Mika’s video installations envision the female body as a microcosm of larger societal issues such as labor and class inequities. In her short films, women cast for their notable physical features and talents perform perfunctory factory-line duties, manufacturing inane items worth less than the labor required to make them. Her homemade machinery and decor are functional but crudely constructed.
These contraptions, operating by pedal, conveyor belt, paddle, rubber band, or string, are reminiscent of Peter Fischli and David Weiss’s kinetic props, though the human interaction in her works adds a carnivalesque element to Rottenberg’s environments, the physical comedy implicit in her narratives recalling Eleanor Antin’s filmed performances. The bright colors of Rottenberg’s self-contained sets don’t disguise the close quarters in which her characters work or mitigate the sense of claustrophobia induced by a dead-end job. A blue-collar work ethic is conjured through the women’s uniforms, ranging from diner-waitress dresses to jogging suits. Her cast often use several body parts at once, reminding the viewer of the feminine capacity for multitasking while it suggests an ironic futility in her sweatshop-like situations.
Mary’s Cherries, video still, 2005
Three previous videos established Rottenberg’s unique narrative approach, in which action is compressed into layers of illogical activity. In Tropical Breeze (2004), a woman in the back of a truck chews gum, wraps it in a tissue picked from a pile with her toes, and sends it on a clothesline to the profusely sweating driver, who dabs each tissue with perspiration to ferry it back for packaging and sale as a “moist tissue wipe.” Rottenberg’s installations often physically echo her videos: Tropical Breeze was screened inside a cratelike box mimicking a big rig’s trailer. Mary’s Cherries (2005) showcases a trio of obese ladies pedaling bikes who, through a magical process of clay kneading and fingernail clipping, transform acrylic fingernails into maraschino cherries. In Dough (2006), one woman smells flowers to provoke hay-fever tears while another mashes a foot-powered bellows into foul-scented air that wafts onto dough, which rises as the moisture and air hit it. Dripping beads of sweat, women’s grunting, and booming machinery dominate the audio, while close-ups of the women’s bodies and faces highlight their resignation to an abstruse cause.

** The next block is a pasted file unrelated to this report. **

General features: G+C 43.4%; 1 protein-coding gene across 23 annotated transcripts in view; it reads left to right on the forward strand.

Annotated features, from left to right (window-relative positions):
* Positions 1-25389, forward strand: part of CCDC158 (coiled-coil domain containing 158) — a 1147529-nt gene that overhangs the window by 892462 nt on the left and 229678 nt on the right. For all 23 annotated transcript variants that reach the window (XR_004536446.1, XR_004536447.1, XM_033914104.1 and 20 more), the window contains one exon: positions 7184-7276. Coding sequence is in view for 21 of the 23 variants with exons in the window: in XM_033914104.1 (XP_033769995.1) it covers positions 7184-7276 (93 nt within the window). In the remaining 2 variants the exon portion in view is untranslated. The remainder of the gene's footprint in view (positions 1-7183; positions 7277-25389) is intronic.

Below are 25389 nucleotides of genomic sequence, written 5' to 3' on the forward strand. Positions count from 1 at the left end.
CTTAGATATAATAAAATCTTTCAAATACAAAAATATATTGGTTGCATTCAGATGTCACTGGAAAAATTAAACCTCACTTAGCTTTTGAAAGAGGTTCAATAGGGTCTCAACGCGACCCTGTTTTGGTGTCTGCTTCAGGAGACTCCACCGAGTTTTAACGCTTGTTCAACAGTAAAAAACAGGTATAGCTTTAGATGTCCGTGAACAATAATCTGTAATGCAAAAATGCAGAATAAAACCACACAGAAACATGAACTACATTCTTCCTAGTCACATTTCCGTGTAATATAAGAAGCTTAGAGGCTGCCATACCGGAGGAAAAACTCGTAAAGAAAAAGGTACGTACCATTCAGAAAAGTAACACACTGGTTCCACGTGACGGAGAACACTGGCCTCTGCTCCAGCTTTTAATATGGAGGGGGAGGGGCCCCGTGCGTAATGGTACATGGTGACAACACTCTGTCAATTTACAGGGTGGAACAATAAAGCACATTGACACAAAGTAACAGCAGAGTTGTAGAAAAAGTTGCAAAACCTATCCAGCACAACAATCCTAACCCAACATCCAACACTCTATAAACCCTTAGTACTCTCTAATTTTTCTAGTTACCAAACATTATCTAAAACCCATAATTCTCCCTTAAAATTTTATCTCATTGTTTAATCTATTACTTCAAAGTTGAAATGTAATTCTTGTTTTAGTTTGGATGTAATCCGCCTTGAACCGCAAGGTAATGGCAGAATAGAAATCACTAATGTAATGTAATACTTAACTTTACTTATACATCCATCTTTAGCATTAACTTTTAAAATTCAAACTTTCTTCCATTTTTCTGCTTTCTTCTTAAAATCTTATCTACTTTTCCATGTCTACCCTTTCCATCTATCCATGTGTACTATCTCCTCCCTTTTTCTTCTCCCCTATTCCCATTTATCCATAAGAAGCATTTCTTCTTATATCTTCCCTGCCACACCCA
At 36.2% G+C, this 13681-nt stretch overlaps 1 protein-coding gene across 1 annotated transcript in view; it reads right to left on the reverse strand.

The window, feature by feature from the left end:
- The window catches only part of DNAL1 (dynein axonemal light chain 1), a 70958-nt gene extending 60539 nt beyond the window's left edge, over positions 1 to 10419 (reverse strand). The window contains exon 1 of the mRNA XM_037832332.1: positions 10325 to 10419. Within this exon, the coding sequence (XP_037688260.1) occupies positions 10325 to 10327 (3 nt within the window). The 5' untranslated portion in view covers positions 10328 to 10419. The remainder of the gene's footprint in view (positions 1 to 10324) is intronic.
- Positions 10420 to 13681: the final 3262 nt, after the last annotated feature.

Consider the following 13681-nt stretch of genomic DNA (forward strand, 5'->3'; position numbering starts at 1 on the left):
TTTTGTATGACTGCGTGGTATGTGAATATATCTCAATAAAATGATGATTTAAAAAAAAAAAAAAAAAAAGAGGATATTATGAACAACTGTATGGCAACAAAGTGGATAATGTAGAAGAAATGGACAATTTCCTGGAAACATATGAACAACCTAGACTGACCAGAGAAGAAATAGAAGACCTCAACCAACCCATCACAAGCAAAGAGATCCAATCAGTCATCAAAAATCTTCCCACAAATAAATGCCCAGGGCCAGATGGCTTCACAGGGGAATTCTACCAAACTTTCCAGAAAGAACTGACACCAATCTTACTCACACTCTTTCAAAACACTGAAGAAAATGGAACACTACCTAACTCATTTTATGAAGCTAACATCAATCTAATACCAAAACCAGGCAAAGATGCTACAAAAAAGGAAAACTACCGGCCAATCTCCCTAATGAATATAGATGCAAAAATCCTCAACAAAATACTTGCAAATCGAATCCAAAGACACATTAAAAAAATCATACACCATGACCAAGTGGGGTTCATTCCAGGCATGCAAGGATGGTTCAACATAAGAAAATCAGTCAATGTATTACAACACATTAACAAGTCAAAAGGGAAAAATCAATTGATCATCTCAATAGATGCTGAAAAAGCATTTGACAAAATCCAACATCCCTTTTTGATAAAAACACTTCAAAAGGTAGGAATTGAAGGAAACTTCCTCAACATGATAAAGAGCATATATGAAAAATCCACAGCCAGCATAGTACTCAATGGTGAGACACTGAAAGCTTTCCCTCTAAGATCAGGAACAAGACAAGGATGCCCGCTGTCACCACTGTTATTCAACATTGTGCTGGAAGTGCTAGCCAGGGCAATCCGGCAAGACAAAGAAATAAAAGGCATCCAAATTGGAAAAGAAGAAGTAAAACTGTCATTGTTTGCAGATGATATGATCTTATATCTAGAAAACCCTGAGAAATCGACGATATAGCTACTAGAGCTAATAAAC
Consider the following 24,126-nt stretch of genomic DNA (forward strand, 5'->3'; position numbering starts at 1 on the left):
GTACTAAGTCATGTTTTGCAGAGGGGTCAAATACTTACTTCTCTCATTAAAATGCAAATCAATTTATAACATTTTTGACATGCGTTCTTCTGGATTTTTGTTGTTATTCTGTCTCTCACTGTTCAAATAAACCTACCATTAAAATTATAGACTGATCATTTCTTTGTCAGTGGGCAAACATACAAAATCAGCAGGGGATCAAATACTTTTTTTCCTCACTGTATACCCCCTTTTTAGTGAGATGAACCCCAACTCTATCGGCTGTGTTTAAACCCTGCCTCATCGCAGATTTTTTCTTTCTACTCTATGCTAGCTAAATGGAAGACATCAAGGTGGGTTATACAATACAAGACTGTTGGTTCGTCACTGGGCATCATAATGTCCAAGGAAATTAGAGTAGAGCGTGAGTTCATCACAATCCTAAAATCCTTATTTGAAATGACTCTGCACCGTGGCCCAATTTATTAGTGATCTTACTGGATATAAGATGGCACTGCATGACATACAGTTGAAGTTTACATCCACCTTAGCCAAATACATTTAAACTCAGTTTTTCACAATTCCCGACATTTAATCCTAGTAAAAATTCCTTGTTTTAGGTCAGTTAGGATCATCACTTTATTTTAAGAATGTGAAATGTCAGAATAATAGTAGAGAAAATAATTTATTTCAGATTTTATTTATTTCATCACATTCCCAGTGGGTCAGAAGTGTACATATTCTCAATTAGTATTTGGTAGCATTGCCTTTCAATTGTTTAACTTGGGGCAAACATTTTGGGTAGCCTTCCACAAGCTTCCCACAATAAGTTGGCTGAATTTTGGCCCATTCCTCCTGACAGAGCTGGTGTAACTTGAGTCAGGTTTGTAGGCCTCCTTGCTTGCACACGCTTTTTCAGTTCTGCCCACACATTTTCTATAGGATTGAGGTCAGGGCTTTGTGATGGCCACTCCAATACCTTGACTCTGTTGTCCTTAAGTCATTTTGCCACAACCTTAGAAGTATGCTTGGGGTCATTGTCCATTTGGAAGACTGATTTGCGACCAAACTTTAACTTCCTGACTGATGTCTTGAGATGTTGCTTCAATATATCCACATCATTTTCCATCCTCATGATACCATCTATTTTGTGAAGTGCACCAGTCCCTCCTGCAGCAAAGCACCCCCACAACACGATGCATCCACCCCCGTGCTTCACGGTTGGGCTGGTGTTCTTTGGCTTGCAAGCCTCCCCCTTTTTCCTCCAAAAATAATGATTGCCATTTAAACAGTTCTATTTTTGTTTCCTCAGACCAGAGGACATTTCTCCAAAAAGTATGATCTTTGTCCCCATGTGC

Rottenberg’s newest film, Cheese (2007), conflates farm-girl imagery with the fairy tale “Rapunzel” into a story loosely based on the Sutherland Sisters, renowned for their extremely long hair. Floating through a pastoral yet mazelike setting of raw wooden debris cobbled together into a benign shantytown, six longhaired women in flowing white nightgowns “milk” their locks and the goats they live with to generate cheese. Shots of animals crowded in pens and the sisters’ bunk bed– cluttered room visually compare the women to their ruminant allies. As nurturing caretakers, these women represent maternal aspects of Mother Nature. Here Rottenberg investigates feminine magic, the ability to “grow things out of the body” as she says, as the ultimate, wondrous physical mystery.